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Reporting climate change in Vietnam and in Germany

Journalists at the first German-Vietnamese Media Dialogue How can the media cover climate change? How do Vietnamese journalists report the topic in their country’s media and how do German journalists cover it for German audiences?

These were the key questions for the first German-Vietnamese Media Dialogue in late September 2011. Journalists from different media in both countries got together to discuss the issue in Germany. The German Federal Foreign Office had invited them to the four-day event, providing a forum for discussion, presentations and excursions. DW-AKADEMIE and GIZ-AgenZ planned and organized the event.

There are key differences in how journalists in both countries can cover environmental issues and the effects and causes of climate change. Vietnam is one of the countries worst affected by the impacts of climate change: It has a coastline of more than 3,000 kilometers and is experiencing an increase in typhoon activity, heavy rains and dry spells. Journalists at the first German-Vietnamese Media Dialogue

So while climate change is definitely relevant for the people of Vietnam, one of the problems for journalists there is that most of the population lives in rural areas, doesn’t have access to modern communication technology and leads the simple life of farmers. How can you make a complicated and controversial issue like climate change understandable for this audience? That’s a major challenge for Vietnamese journalists.

Journalists in Germany face some of the same problems when they want to report on a complex topic like climate change. But for them, the audience’s awareness level isn’t the biggest problem. What’s lacking instead is interest in the problem because Germany isn’t as directly affected. So German media often only give journalists very limited time or space to cover the issue. The result is often over-simplification.

Journalists at the first German-Vietnamese Media Dialogue During the four-day media dialogue, the Vietnamese and German journalists exchanged ideas on how to overcome such obstacles. TV journalists from Germany discussed their working conditions with their colleagues from Vietnamese television; print, radio and online journalists did likewise.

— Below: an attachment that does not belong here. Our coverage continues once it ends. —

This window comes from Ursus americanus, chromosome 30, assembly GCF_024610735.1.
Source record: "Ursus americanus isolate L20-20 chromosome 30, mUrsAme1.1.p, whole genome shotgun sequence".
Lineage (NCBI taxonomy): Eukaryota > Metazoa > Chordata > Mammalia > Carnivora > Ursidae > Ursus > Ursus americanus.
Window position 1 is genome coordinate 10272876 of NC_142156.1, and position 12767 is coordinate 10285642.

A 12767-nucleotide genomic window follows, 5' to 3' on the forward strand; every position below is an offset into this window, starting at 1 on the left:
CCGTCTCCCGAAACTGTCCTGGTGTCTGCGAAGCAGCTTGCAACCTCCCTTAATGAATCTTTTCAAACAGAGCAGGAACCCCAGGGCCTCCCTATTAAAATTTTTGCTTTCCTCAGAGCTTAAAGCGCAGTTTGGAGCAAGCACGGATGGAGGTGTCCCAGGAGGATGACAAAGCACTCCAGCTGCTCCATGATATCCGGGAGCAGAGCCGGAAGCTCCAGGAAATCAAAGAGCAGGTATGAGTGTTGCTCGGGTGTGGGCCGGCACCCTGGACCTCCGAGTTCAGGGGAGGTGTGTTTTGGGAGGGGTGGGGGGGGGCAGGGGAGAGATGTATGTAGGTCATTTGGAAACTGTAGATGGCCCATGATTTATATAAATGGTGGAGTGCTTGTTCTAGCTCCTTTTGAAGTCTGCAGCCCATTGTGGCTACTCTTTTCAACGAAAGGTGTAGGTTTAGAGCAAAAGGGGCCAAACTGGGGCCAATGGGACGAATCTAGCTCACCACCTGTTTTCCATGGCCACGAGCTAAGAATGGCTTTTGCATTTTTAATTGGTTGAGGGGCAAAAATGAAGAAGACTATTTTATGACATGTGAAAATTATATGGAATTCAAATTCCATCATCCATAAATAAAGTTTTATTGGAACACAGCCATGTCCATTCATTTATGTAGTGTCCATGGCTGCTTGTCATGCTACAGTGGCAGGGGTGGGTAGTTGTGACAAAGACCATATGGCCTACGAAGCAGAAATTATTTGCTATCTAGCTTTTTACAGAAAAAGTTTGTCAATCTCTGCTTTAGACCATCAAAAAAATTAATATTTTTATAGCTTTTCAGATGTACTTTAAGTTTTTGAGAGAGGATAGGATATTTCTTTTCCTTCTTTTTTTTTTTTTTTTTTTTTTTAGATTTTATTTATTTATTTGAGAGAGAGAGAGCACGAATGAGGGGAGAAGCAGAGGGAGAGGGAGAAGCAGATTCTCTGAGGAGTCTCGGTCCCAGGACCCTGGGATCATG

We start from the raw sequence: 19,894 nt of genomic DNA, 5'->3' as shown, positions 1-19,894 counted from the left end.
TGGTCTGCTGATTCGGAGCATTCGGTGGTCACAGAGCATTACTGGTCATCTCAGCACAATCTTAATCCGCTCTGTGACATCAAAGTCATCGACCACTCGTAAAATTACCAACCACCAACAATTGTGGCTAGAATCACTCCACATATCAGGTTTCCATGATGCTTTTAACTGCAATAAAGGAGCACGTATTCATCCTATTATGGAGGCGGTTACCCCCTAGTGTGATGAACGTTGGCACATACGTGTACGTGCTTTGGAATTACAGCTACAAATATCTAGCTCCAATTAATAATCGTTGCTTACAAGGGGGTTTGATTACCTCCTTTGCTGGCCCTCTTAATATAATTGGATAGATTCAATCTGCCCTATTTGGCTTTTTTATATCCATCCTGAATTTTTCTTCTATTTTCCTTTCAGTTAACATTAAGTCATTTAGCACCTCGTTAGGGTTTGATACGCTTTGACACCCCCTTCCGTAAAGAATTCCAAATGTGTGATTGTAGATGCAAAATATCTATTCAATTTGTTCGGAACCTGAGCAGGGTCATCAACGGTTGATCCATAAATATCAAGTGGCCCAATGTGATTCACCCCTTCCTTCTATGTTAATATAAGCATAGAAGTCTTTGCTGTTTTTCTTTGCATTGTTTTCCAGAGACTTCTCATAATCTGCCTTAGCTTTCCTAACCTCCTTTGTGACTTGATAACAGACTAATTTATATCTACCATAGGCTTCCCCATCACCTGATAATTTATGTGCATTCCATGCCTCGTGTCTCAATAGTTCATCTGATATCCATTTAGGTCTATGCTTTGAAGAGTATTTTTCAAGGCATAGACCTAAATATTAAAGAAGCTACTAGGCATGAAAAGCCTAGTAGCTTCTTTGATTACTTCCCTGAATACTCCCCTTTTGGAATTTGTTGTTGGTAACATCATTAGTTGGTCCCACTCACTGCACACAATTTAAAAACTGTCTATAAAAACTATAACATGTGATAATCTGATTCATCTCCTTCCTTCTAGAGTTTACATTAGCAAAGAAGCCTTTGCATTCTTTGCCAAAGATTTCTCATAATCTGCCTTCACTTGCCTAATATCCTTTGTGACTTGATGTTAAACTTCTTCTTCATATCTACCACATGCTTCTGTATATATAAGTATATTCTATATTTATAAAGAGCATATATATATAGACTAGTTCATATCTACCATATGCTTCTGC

“I think we all learned big lessons when joining this dialogue,” said Nguyen Thuy Mien, who works for Thanh Nien Newspaper. She noted that taking responsibility for what one writes and reports as a journalist can be easily forgotten, but is a matter of serious importance. Another participant, Nguyen Thi Hong Nga, also praised the dialogue in Berlin for being very useful for her work at Hanoi Radio and TV.

The result of such dedicated interaction was a better understanding of how the media work in both countries and how journalists in Vietnam and in Germany see themselves and their work. Presentations from scientists and representatives of civil society helped supply additional knowledge about climate change and other environmental issues.

Journalist at the first German-Vietnamese Media Dialogue After spending the first two days in Berlin, the meeting wrapped up on the Isle of Vilm in the Baltic Sea. Vilm is home to the International Academy for Nature Conservation, a center for dialogue about environmental topics. Even though the island is small (94 hectares), Vilm’s oak and beech forests are among the most impressive in all of northern Germany. The first steps to protect these ancient forests from logging were taken as far back as 1812. In 1936, the Isle of Vilm was designated a nature reserve and in 1990, it was declared a Biosphere Reserve.

A guided tour through Vilm’s forest wrapped up the first German-Vietnamese Media Dialogue. But most participants hope that there will be a sequel to this event in Vietnam next year.

This is the blog the journalists from both countries put together during the first German-Vietnamese Media Dialogue: Reporting about Climate Change and Environmental Protection.




Wednesday 2011-10-12





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